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SOTU Scoop
November 14th, 2013
05:16 PM ET

SOTU Scoop

By Tracey Webb

Get your daily scoop of what State of the Union is watching today, November 14, 2013.

1. The President's Obamacare fix. Under pressure from Republicans and Democrats over the health care rollout fiasco, President Obama offered his plan to help Americans whose insurance policies are being cancelled because they don't meet the requirements of the Affordable Care Act. The fix allows insurance companies to offer one-year extensions of plans to people who currently purchase them on the individual market. "This fix won't solve every problem for every person. But it's going to help a lot of people," the President said.  "We are going to do everything we can to help the Americans who've received these cancellation notices." It's not clear how much relief the president's proposal will provide because insurers and state insurance commissioners aren't being forced to extend existing plans. Stay tuned.

2. Obama: I'm sorry, again. In announcing his insurance cancellation fix, President Obama also offered a new round of mea culpas. "We fumbled the rollout on this health care law," the president said. But he suggested the collapse of Obamacare is greatly exaggerated. "The game's not over," he said. The President was also contrite about the position the botched rollout has put his fellow Democrats in. "There is no doubt that our failure to roll out the ACA smoothly has put a burden on Democrats, whether they're running or not, because they stood up and supported this effort through thick and thin, and, you know, I feel deeply responsible for making it harder for them rather than easier for them," he said.

3. Meanwhile back on the Hill.  House Republicans are pushing ahead to a Friday vote on bill that would allow insurance companies to keep offering plans that would otherwise be nixed under Obamacare.  Democrats are expected to offer an alternative fix. House Democratic leader Nancy Pelosi criticized the Republican measure, sponsored by Rep. Fred Upton (R-MI) saying it would essentially dismantle the health care law. "What we have to do for the fix is thread the needle," said Pelosi. "What they are doing tomorrow is unraveling the whole fabric.  It is just not necessary."  As House Speaker John Boehner sees is it, there is no sufficient Obamacare fix. "I am highly skeptical that they can do this administratively.  I just don't see with the law their ability to do that," Boehner said. The Senate's second-ranking Democrat said the President's proposal to address canceled health plans is sufficient, making it unnecessary for Congress to act. "There is no need for a legislative fix for this issue," Sen. Dick Durbin (D-IL) said. "Instead, Congress should continue to work with the administration to improve the implementation of the law and redouble our efforts highlighting and explaining what this historic law will mean for 40 million Americans without insurance.”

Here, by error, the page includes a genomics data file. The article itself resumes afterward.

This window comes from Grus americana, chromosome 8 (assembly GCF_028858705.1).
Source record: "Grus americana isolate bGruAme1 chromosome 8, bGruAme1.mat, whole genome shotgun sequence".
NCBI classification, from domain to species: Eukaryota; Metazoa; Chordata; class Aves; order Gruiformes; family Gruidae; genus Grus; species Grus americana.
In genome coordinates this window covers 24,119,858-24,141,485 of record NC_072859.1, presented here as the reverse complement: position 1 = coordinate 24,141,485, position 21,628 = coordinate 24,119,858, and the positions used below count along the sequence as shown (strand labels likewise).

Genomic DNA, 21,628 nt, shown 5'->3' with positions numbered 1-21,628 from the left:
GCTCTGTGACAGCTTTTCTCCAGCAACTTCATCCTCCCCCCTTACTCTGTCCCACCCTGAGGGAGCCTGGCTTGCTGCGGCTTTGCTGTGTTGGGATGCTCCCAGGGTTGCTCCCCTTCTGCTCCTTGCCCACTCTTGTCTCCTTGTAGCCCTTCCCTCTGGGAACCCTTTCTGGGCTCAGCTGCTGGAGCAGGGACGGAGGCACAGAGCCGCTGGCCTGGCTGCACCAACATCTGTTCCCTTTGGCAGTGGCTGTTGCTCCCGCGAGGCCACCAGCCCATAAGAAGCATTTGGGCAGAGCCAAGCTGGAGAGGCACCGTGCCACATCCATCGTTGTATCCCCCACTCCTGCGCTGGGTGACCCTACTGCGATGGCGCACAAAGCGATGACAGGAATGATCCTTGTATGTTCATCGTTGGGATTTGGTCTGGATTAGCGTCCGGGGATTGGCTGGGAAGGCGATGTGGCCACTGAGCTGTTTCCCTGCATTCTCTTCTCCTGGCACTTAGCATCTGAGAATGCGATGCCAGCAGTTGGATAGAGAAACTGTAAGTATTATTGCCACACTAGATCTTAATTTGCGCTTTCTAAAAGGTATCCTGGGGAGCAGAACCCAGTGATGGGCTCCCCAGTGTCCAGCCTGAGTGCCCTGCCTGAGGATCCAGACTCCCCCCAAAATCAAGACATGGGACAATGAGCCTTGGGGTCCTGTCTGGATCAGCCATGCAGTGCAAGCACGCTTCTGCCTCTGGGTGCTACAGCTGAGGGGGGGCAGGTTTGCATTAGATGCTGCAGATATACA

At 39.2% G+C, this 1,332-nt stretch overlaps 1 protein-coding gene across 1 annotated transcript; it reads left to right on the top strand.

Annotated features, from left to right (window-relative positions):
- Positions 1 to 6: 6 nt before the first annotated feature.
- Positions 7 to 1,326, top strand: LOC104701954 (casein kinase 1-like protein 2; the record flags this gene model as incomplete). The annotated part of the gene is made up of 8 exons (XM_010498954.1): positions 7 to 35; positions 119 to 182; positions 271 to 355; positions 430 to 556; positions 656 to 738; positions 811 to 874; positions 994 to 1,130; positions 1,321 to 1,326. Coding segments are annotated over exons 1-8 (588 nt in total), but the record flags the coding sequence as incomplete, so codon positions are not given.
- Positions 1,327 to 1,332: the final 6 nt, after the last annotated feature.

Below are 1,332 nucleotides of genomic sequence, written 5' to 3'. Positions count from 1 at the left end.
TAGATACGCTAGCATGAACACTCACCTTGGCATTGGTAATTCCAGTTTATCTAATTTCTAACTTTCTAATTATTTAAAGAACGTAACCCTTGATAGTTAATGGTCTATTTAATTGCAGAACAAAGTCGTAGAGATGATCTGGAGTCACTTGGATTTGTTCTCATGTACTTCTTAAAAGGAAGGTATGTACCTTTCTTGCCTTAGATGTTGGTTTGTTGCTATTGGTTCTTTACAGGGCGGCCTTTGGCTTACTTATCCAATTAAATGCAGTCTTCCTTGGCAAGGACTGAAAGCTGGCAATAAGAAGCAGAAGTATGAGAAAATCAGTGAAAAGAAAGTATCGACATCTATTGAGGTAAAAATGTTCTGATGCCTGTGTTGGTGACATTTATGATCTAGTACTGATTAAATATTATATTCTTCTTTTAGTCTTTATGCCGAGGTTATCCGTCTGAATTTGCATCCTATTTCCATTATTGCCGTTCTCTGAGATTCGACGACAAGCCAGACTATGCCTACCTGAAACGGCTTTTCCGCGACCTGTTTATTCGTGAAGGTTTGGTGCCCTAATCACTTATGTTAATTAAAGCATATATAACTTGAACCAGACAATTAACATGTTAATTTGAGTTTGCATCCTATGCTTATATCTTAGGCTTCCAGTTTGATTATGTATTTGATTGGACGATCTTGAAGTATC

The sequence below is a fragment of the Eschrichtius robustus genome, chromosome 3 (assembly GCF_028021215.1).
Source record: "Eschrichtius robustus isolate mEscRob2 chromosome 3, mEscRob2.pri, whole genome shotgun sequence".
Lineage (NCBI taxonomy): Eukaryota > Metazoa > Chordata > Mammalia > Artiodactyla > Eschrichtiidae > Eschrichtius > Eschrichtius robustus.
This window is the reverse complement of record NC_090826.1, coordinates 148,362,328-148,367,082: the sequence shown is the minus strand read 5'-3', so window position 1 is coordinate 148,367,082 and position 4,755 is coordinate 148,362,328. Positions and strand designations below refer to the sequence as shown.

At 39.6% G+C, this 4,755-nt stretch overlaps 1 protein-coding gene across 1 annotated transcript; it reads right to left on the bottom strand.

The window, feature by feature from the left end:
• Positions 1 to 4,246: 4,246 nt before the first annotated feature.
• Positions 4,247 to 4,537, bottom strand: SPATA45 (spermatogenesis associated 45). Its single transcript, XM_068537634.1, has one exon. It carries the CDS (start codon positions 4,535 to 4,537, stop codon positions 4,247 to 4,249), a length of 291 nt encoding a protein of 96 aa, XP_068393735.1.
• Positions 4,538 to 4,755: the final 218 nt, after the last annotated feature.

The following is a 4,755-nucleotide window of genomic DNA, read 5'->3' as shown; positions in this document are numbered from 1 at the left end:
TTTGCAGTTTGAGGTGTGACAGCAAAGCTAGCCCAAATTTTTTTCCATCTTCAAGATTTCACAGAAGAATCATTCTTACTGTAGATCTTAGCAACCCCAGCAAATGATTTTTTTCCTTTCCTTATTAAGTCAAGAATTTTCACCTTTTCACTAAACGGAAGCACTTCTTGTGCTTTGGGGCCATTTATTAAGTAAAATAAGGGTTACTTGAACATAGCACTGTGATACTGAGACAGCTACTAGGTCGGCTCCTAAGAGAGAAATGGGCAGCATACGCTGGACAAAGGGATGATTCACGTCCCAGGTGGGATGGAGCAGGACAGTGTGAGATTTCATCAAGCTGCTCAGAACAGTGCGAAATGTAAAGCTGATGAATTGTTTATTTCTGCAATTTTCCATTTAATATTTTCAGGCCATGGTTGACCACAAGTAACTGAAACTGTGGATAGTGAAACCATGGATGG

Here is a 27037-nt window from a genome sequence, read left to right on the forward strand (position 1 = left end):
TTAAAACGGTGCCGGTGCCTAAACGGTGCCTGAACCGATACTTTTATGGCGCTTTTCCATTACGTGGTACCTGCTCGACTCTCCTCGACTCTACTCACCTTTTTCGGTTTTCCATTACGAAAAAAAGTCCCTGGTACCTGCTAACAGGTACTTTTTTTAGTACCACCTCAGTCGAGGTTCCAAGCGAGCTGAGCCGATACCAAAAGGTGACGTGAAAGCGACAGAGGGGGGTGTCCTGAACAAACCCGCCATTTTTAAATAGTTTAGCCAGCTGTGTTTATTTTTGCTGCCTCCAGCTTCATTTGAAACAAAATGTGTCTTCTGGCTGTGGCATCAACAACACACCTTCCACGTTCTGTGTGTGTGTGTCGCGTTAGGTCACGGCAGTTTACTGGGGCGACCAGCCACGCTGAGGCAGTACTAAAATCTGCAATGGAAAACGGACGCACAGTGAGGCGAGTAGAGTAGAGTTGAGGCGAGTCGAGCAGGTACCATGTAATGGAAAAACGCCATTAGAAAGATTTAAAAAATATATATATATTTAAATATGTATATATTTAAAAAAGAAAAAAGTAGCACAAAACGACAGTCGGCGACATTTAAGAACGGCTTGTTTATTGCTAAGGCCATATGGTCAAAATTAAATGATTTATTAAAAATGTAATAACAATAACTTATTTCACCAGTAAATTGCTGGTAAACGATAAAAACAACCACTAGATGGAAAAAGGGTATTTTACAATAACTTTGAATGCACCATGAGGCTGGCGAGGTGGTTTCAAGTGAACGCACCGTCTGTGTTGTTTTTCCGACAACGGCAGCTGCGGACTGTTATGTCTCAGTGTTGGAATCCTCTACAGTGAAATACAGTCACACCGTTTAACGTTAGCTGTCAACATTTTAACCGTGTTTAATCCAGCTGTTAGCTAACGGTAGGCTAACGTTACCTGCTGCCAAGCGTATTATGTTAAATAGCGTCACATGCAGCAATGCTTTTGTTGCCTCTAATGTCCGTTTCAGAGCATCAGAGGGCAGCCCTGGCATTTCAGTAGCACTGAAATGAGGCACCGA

4.  Cruz: We're vindicated. Sen. Ted Cruz (R-TX) said people are starting to get why he and other conservatives were so intent on derailing Obamacare even though the effort was unsuccessful and led to government shutdown. "A few weeks ago there were lots of people – particularly in Washington – that were saying, 'Why are you guys fighting so hard on this?' And with just the passage of a few weeks, people aren't asking that anymore," Cruz said.  He added the Obamacare rollout troubles has those who joined him in the effort feeling "vindicated."

5. Move over Hillary?  By every account and poll, Hillary Clinton is the frontrunner for the 2016 Democratic nomination is she chooses to run. But another name is gaining steam as a potential presidential contender: Sen. Elizabeth Warren. The Massachusetts Democrat has been excitement among some liberals with her swipes against the way big banks are still doing business. But will Warren's pet issue launch her to a presidential run? Probably not. She has pretty much expressed zero interest in a White House bid. "Senator Warren has been clear that she is not going to run for president," her press secretary Lacey Rose said.

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